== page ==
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Eyedrop Vaccination Induced Systemic and Mucosal Immunity against Influenza Virus in Ferrets

  • Sangchul Yoon ,

    Contributed equally to this work with: Sangchul Yoon, Eun-Do Kim

    Affiliations Department of Ophthalmology, Severance Hospital, Institute of Vision Research, Yonsei University College of Medicine, Seoul, 03722, Republic of Korea, Department of Ophthalmology, National Medical Center, Seoul, 04564, Republic of Korea

  • Eun-Do Kim ,

    Contributed equally to this work with: Sangchul Yoon, Eun-Do Kim

    Affiliations Department of Ophthalmology, Severance Hospital, Institute of Vision Research, Yonsei University College of Medicine, Seoul, 03722, Republic of Korea, Brain Korea 21 Project for Medical Science, Yonsei University, Seoul, 03722, Republic of Korea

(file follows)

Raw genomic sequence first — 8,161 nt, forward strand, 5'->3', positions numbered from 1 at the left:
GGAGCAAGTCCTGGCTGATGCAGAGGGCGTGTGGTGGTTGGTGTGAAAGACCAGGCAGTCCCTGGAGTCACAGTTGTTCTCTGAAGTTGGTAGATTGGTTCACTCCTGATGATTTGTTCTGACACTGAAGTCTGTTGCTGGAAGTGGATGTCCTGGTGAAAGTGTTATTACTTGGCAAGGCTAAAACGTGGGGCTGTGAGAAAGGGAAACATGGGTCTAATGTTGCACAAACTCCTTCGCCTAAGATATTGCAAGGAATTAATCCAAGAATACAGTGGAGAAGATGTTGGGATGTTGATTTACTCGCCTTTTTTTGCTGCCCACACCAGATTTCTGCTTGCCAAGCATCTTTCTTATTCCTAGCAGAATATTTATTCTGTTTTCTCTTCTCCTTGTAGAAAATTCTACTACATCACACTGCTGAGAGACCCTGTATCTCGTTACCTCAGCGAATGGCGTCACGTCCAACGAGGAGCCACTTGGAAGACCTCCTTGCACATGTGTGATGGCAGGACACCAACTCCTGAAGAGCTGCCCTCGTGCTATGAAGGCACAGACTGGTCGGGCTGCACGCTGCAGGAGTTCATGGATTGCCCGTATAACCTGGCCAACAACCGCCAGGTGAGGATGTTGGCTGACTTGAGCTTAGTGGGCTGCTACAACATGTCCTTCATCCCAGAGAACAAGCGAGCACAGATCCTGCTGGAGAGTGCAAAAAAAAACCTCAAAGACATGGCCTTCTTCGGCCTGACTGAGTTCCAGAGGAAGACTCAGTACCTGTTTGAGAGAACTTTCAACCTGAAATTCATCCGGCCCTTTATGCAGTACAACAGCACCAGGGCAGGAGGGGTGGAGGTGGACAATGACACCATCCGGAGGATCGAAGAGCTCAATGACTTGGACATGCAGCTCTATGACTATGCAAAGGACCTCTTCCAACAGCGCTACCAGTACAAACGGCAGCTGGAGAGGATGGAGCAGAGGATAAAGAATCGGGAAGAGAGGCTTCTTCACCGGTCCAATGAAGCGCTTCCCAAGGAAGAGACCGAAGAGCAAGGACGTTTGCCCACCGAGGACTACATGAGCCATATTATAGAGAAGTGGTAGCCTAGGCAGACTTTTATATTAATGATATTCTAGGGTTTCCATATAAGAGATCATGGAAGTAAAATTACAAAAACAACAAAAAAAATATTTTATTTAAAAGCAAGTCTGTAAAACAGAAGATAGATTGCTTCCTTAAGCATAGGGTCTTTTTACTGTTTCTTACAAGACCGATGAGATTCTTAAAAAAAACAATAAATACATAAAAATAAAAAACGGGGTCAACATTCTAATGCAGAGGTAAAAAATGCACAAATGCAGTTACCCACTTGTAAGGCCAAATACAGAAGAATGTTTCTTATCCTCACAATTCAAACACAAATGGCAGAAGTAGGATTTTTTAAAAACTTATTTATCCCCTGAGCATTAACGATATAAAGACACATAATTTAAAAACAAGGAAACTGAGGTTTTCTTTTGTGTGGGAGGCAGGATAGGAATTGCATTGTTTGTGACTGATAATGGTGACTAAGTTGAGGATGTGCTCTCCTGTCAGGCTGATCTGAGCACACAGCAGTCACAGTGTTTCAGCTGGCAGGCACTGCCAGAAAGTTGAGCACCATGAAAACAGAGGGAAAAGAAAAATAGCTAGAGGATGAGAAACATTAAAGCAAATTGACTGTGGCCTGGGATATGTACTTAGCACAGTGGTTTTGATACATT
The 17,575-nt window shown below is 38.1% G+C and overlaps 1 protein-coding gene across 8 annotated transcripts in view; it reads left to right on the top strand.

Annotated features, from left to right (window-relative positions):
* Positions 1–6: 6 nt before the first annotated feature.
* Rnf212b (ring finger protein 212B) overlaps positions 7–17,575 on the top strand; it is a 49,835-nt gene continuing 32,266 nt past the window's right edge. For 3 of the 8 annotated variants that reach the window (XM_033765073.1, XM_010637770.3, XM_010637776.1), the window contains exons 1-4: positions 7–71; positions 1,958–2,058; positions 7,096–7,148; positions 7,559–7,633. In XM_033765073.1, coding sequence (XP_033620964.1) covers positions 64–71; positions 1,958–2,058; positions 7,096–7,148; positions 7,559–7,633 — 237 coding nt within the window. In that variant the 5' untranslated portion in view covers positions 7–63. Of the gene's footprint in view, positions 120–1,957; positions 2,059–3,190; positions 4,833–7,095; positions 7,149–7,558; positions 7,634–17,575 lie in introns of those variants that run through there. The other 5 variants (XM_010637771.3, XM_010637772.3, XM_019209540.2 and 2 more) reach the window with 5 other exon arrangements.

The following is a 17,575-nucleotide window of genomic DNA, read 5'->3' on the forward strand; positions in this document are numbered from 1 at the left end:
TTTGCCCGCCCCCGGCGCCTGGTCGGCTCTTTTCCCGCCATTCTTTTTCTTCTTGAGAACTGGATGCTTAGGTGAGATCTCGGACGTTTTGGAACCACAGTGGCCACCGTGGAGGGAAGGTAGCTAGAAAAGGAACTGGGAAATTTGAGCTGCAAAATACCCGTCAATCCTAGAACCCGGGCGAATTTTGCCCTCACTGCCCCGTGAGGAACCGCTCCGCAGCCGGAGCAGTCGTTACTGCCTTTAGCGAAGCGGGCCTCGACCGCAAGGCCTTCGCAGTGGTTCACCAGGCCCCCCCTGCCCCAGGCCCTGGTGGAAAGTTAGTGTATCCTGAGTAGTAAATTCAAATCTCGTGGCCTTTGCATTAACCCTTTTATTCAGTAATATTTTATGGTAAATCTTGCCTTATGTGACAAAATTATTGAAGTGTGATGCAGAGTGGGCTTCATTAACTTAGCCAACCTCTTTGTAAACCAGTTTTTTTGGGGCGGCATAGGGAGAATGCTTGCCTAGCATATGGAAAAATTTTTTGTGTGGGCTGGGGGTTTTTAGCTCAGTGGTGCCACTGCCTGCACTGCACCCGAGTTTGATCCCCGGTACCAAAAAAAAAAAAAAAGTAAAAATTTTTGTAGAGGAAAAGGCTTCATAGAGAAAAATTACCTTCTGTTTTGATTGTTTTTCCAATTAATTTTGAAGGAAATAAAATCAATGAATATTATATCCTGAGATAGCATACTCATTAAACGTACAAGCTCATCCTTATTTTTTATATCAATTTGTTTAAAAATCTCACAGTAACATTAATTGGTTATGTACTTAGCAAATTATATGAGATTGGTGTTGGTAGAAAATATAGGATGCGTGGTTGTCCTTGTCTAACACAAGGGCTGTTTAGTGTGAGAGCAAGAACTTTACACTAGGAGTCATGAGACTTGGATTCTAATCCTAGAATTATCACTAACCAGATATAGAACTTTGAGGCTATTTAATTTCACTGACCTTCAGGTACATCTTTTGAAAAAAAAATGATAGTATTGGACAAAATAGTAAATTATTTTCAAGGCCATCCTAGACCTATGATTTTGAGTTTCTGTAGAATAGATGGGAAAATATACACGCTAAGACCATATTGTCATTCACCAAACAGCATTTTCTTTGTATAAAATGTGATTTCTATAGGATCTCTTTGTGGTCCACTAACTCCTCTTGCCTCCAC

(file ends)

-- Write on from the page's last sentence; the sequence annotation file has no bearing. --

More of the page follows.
• Min-Suk Song,

    Affiliation College of Medicine and Medical Research Institute, Chungbuk National University, Cheongju, 28644, Republic of Korea

  • Soo Jung Han,

    Affiliation Department of Ophthalmology, Severance Hospital, Institute of Vision Research, Yonsei University College of Medicine, Seoul, 03722, Republic of Korea

  • Tae Kwann Park,

    Affiliation Department of Ophthalmology, Soonchunhyang University College of Medicine, Soonchunhyang University Bucheon Hospital, Gyeonggi-do, 14584, Republic of Korea

  • Kyoung Sub Choi,

    Affiliation Department of Ophthalmology, National Health Insurance Corporation Ilsan Hospital, Gyounggi-do, 10444, Republic of Korea

  • Young-Ki Choi,

    Affiliation College of Medicine and Medical Research Institute, Chungbuk National University, Cheongju, 28644, Republic of Korea